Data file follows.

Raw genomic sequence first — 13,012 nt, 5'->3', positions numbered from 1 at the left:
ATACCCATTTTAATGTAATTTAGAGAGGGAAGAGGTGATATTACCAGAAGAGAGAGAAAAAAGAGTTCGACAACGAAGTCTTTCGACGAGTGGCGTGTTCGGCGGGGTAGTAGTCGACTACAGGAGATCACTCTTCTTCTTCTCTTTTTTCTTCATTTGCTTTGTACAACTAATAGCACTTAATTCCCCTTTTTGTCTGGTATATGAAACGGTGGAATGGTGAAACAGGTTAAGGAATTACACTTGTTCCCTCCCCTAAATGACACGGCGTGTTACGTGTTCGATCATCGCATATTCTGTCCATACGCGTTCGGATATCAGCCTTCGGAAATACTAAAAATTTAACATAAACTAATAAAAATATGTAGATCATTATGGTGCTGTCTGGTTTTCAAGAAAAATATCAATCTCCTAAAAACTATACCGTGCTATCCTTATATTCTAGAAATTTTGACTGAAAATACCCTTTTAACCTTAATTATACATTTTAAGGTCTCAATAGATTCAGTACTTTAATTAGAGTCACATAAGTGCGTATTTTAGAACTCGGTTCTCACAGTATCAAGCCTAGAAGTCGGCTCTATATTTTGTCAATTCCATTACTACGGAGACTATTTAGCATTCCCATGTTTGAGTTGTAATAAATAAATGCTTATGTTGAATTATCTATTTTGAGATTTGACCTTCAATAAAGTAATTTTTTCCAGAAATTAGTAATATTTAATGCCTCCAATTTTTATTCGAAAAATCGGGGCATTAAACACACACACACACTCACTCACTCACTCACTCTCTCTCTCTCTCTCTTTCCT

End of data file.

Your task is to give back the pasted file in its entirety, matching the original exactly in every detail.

Raw genomic sequence first — 13,012 nt, 5'->3', positions numbered from 1 at the left:
ATACCCATTTTAATGTAATTTAGAGAGGGAAGAGGTGATATTACCAGAAGAGAGAGAAAAAAGAGTTCGACAACGAAGTCTTTCGACGAGTGGCGTGTTCGGCGGGGTAGTAGTCGACTACAGGAGATCACTCTTCTTCTTCTCTTTTTTCTTCATTTGCTTTGTACAACTAATAGCACTTAATTCCCCTTTTTGTCTGGTATATGAAACGGTGGAATGGTGAAACAGGTTAAGGAATTACACTTGTTCCCTCCCCTAAATGACACGGCGTGTTACGTGTTCGATCATCGCATATTCTGTCCATACGCGTTCGGATATCAGCCTTCGGAAATACTAAAAATTTAACATAAACTAATAAAAATATGTAGATCATTATGGTGCTGTCTGGTTTTCAAGAAAAATATCAATCTCCTAAAAACTATACCGTGCTATCCTTATATTCTAGAAATTTTGACTGAAAATACCCTTTTAACCTTAATTATACATTTTAAGGTCTCAATAGATTCAGTACTTTAATTAGAGTCACATAAGTGCGTATTTTAGAACTCGGTTCTCACAGTATCAAGCCTAGAAGTCGGCTCTATATTTTGTCAATTCCATTACTACGGAGACTATTTAGCATTCCCATGTTTGAGTTGTAATAAATAAATGCTTATGTTGAATTATCTATTTTGAGATTTGACCTTCAATAAAGTAATTTTTTCCAGAAATTAGTAATATTTAATGCCTCCAATTTTTATTCGAAAAATCGGGGCATTAAACACACACACACACTCACTCACTCACTCACTCTCTCTCTCTCTCTCTTTCCT